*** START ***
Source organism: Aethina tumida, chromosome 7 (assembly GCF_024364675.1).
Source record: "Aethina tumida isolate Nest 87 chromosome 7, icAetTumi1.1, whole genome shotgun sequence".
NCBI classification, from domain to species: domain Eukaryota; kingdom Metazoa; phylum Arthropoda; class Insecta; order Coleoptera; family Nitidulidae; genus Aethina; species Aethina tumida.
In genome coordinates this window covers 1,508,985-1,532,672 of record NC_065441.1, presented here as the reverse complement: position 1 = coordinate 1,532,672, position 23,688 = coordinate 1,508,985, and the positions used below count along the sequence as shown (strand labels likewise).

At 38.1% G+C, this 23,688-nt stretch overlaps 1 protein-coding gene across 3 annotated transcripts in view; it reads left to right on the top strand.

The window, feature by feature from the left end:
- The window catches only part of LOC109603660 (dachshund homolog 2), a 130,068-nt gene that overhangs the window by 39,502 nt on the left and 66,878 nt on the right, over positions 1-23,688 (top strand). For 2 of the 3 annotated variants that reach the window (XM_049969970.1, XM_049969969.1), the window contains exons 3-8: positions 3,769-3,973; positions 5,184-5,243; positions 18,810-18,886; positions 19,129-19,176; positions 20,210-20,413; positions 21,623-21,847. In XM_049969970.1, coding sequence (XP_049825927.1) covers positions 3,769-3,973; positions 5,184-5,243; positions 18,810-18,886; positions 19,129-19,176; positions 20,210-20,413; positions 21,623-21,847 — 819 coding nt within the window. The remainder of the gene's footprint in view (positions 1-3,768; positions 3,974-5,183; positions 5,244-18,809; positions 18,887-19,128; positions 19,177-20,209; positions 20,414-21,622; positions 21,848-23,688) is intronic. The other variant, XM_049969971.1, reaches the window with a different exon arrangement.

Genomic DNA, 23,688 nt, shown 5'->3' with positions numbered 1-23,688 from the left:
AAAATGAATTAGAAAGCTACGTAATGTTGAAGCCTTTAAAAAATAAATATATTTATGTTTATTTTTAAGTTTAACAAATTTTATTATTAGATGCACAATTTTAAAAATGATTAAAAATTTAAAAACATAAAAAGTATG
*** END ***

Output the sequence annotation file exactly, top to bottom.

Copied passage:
Source organism: Aethina tumida, chromosome 7 (assembly GCF_024364675.1).
Source record: "Aethina tumida isolate Nest 87 chromosome 7, icAetTumi1.1, whole genome shotgun sequence".
NCBI classification, from domain to species: domain Eukaryota; kingdom Metazoa; phylum Arthropoda; class Insecta; order Coleoptera; family Nitidulidae; genus Aethina; species Aethina tumida.
In genome coordinates this window covers 1,508,985-1,532,672 of record NC_065441.1, presented here as the reverse complement: position 1 = coordinate 1,532,672, position 23,688 = coordinate 1,508,985, and the positions used below count along the sequence as shown (strand labels likewise).

At 38.1% G+C, this 23,688-nt stretch overlaps 1 protein-coding gene across 3 annotated transcripts in view; it reads left to right on the top strand.

The window, feature by feature from the left end:
- The window catches only part of LOC109603660 (dachshund homolog 2), a 130,068-nt gene that overhangs the window by 39,502 nt on the left and 66,878 nt on the right, over positions 1-23,688 (top strand). For 2 of the 3 annotated variants that reach the window (XM_049969970.1, XM_049969969.1), the window contains exons 3-8: positions 3,769-3,973; positions 5,184-5,243; positions 18,810-18,886; positions 19,129-19,176; positions 20,210-20,413; positions 21,623-21,847. In XM_049969970.1, coding sequence (XP_049825927.1) covers positions 3,769-3,973; positions 5,184-5,243; positions 18,810-18,886; positions 19,129-19,176; positions 20,210-20,413; positions 21,623-21,847 — 819 coding nt within the window. The remainder of the gene's footprint in view (positions 1-3,768; positions 3,974-5,183; positions 5,244-18,809; positions 18,887-19,128; positions 19,177-20,209; positions 20,414-21,622; positions 21,848-23,688) is intronic. The other variant, XM_049969971.1, reaches the window with a different exon arrangement.

Genomic DNA, 23,688 nt, shown 5'->3' with positions numbered 1-23,688 from the left:
AAAATGAATTAGAAAGCTACGTAATGTTGAAGCCTTTAAAAAATAAATATATTTATGTTTATTTTTAAGTTTAACAAATTTTATTATTAGATGCACAATTTTAAAAATGATTAAAAATTTAAAAACATAAAAAGTATG